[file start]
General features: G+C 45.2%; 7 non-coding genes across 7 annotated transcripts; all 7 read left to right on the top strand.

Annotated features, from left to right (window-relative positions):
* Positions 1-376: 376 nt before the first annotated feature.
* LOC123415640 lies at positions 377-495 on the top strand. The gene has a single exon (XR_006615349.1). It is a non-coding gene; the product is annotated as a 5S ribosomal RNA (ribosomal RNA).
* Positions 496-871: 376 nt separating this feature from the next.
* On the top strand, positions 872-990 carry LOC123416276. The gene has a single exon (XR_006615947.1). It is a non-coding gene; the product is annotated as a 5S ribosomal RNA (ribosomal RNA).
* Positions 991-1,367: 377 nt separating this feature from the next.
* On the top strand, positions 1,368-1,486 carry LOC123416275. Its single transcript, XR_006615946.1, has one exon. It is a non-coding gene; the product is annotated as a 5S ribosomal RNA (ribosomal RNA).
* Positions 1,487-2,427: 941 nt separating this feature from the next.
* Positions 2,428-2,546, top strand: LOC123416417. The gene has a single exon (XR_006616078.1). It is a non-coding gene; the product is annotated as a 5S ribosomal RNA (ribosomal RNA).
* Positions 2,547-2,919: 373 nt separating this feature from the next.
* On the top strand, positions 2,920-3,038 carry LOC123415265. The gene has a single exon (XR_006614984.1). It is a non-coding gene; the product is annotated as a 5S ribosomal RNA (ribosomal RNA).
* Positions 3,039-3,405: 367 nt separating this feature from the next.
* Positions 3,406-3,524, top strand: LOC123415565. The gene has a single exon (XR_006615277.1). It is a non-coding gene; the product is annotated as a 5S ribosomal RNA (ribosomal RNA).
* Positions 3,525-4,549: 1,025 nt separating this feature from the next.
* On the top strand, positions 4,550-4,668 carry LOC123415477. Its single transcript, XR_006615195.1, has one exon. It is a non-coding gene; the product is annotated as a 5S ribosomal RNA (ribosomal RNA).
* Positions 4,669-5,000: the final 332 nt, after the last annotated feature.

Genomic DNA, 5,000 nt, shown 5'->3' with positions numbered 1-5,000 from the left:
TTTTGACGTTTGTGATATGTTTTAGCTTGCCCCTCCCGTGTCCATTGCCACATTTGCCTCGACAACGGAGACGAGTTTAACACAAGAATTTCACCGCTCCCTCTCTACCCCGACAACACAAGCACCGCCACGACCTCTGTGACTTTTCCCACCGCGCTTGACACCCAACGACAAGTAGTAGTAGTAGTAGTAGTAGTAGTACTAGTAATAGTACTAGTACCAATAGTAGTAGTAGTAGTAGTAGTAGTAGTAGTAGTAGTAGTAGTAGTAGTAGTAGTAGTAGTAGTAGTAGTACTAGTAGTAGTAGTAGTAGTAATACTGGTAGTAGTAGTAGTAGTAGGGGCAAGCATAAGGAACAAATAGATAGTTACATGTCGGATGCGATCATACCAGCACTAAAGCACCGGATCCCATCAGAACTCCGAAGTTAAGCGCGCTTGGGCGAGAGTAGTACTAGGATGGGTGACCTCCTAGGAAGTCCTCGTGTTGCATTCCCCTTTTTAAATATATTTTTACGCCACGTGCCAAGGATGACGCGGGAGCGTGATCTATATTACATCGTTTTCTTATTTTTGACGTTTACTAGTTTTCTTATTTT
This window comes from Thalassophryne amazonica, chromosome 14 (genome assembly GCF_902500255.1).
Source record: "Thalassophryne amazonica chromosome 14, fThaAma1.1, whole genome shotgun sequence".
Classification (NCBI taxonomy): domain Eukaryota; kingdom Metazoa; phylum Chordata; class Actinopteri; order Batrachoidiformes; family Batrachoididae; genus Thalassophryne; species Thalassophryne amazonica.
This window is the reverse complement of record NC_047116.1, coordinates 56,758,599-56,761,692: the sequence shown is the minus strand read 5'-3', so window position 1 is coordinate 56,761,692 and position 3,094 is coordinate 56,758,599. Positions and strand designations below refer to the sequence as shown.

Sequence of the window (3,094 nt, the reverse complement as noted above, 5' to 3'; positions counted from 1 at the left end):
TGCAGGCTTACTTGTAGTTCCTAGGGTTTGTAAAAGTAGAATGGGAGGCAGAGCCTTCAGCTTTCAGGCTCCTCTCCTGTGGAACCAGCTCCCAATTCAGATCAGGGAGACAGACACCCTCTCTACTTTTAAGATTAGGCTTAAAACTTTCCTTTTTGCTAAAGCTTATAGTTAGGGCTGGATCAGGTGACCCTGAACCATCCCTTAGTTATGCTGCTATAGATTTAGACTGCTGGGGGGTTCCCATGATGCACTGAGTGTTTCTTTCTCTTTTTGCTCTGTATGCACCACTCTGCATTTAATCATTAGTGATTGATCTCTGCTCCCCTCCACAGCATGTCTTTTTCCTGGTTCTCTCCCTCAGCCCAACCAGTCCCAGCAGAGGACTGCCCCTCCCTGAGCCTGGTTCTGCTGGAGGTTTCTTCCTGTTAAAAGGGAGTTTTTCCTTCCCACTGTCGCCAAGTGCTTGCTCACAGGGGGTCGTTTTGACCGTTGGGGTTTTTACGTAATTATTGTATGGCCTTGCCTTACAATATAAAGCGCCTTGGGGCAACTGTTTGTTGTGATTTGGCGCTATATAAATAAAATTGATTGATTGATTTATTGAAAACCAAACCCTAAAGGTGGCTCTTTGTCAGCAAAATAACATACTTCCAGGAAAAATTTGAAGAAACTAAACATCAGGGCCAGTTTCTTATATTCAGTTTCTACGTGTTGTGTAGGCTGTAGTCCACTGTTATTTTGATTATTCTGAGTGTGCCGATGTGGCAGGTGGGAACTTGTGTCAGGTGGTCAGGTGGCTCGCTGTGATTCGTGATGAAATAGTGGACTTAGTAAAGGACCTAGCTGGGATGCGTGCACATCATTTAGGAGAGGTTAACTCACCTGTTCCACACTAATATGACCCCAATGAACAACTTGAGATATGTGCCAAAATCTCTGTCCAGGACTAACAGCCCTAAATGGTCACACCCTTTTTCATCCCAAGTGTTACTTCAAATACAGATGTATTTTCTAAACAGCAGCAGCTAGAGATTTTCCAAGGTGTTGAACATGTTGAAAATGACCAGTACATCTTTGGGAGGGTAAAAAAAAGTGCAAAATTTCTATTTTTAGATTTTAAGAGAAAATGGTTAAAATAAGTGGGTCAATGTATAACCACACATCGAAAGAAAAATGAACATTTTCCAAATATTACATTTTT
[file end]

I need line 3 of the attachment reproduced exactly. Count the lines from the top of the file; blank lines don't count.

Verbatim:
* Positions 1-376: 376 nt before the first annotated feature.